/ The Ethel Brand Story
the life of Ethel

The Brand Story

Part 1

The Beginning

Ethel Rebecca Benjamin was New Zealand's first woman lawyer. The Benjamins had at least seven children, of whom it is believed Ethel was the eldest. The family were Orthodox Jews and members of Dunedin's small Jewish community. Ethel attended Otago Girls' High School from 1883 to 1892. She excelled in her studies: in 1885 she received the Dalrymple Victoria prize; in 1888 she won an Education Board Junior Scholarship; and in 1892 she passed the university junior scholarship examination. In 1893 Ethel enrolled for an LLB degree at the University of Otago. She was the first woman to be admitted to law school at the university and this was the first university in Australasia to permit women to take a law degree. Ethel was an outstanding student; on several occasions she gained the highest grades in her class and in the second section of her degree she gained the highest grades in New Zealand for Roman law.

Ethel obtained an LLB in July 1897. At the graduation ceremony she made the official reply on behalf of the graduands. This was the first time a current graduate rather than a past graduate had made the speech, and it was also the first occasion on which a woman made an official speech at the university. On 10 May 1897 Ethel Benjamin was admitted as a barrister and solicitor to the Supreme Court of New Zealand, which makes her the first woman ever to achieve that. The Otago Law Society objected to Ethel's entry into their previously exclusively male profession. Instances of discrimination by the society include her being granted only restricted access to the society's library, the attempt by society members in 1897 to impose on her an alternative dress code, her exclusion from the society's annual bar dinners, and the fact that she was offered little of the assistance younger members were traditionally given by established lawyers.

Part 2

The Career

In spite of this lack of acceptance Ethel Benjamin established a successful practice, and from 1897 worked as a barrister and solicitor from her offices in the Albert Buildings, Princes Street, Dunedin. Her clientele included members of the local community, wealthy married women with independent financial interests, and the management of neighbouring Wain's Hotel. Although most of Ethel’s work was as a solicitor she did occasionally appear in court. On 17 September 1897, when she represented a client for the recovery of a debt, it was said to be the first time that a female lawyer appeared as counsel in any case in the British Empire. In 1899 Ethel Benjamin became honorary solicitor for the Dunedin branch of the New Zealand Society for the Protection of Women and Children. Through her work with this society she became involved in many cases of wife abuse, marriage separation and divorce, and adoption. At a time when divorce laws were being liberalised and conditions for adoption more formally legalised, Ethel Benjamin's work for the society was of particular value and earned her a reputation as a lawyer concerned with the best interests of her female clients. Through her work with Wain's Hotel she became involved in the affairs of other hotels in Palmerston, Milton, Kaitangata and Wallacetown. Ethel was also a capable and astute businesswoman. In December 1906 she moved to Christchurch temporarily to take over a large restaurant, The Cherry Tea Rooms, in the New Zealand International Exhibition.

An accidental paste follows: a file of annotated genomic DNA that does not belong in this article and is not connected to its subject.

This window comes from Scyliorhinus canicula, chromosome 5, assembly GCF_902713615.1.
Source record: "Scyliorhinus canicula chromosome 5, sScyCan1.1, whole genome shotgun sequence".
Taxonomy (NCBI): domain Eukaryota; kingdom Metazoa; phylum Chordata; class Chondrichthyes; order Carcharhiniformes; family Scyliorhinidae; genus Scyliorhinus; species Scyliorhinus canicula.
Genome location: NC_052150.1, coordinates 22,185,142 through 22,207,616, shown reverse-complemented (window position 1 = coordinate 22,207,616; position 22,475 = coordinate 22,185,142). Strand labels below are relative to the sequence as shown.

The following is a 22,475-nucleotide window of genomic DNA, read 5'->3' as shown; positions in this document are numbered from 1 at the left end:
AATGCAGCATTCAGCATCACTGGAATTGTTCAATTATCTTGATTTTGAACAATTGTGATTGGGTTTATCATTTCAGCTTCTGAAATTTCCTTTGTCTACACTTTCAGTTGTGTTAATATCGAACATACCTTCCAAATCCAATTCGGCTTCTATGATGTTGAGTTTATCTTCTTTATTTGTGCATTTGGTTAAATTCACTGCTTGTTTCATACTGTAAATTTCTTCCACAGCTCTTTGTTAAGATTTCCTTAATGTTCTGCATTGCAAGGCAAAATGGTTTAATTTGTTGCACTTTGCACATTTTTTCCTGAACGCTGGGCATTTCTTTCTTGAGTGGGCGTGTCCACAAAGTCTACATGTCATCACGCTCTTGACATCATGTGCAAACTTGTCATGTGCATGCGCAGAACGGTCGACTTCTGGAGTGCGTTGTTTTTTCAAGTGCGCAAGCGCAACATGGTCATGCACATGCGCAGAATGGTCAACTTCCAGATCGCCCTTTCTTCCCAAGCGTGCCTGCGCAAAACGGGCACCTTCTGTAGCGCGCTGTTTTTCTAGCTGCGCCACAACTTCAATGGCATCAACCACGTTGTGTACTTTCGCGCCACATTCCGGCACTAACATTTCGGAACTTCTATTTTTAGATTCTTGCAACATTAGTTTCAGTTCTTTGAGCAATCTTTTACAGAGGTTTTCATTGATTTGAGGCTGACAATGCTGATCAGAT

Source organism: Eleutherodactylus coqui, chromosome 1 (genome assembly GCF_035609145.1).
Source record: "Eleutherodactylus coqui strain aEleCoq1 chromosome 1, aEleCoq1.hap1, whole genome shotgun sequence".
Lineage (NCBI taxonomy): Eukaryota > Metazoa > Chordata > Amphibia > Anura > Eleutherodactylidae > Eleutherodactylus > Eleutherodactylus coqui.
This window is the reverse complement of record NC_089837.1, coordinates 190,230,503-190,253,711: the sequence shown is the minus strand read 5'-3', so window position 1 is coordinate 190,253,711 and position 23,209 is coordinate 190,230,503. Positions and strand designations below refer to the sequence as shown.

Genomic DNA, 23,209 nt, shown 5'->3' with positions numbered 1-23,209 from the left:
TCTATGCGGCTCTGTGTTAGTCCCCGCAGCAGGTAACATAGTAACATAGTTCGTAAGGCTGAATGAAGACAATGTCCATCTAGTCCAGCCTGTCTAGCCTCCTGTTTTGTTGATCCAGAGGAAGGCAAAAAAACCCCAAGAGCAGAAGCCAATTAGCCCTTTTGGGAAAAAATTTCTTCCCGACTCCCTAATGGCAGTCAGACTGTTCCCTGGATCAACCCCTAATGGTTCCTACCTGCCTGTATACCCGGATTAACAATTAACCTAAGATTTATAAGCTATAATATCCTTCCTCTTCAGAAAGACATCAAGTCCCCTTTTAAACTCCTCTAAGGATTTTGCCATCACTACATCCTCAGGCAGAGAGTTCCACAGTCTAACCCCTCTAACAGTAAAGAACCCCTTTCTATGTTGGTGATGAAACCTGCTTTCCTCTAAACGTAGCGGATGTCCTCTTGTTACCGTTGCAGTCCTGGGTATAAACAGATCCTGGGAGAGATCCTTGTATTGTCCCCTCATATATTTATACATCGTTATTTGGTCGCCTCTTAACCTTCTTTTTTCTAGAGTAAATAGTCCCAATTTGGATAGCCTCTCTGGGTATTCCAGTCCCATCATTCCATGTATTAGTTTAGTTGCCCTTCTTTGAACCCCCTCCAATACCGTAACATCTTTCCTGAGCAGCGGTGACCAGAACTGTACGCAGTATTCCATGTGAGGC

Ethel married Alfred Mark Ralph De Costa, a 36-year-old sharebroker, on 23 July 1907 in the synagogue on The Terrace in Wellington. Following her marriage Ethel De Costa moved to Wellington and took offices adjacent to her husband's in the Joseph Nathan and Company building at the corner of Grey and Featherston streets. Ethel De Costa advertised her practice, to the consternation of the Wellington District Law Society, and extended her business interests into property speculation. In 1908 the De Costas closed their businesses and moved away from Wellington. The Benjamin family had returned to England in the late 1890s and the couple joined them around 1910. During the First World War Ethel managed a bank in Sheffield. Between the wars the couple lived in the south of France and in Italy. There were no children. Alfred De Costa died in England during the winter of 1940–41. Ethel died of a fractured skull in Mount Vernon Hospital at Northwood, Middlesex, England, on 14 October 1943, after being accidentally knocked down by a motor vehicle. Through her determined efforts Ethel cleared the way for women's entry into the legal profession. A revolution in an old fashioned industry, filled with prejudices. Now, more than a century later, she returns as a symbol for a world desperately in need of innovation. Ethel is born yet again, on a journey that stands for the second revolution in the legal world. Let her be the co-pilot in your practice, in your industry, in your business.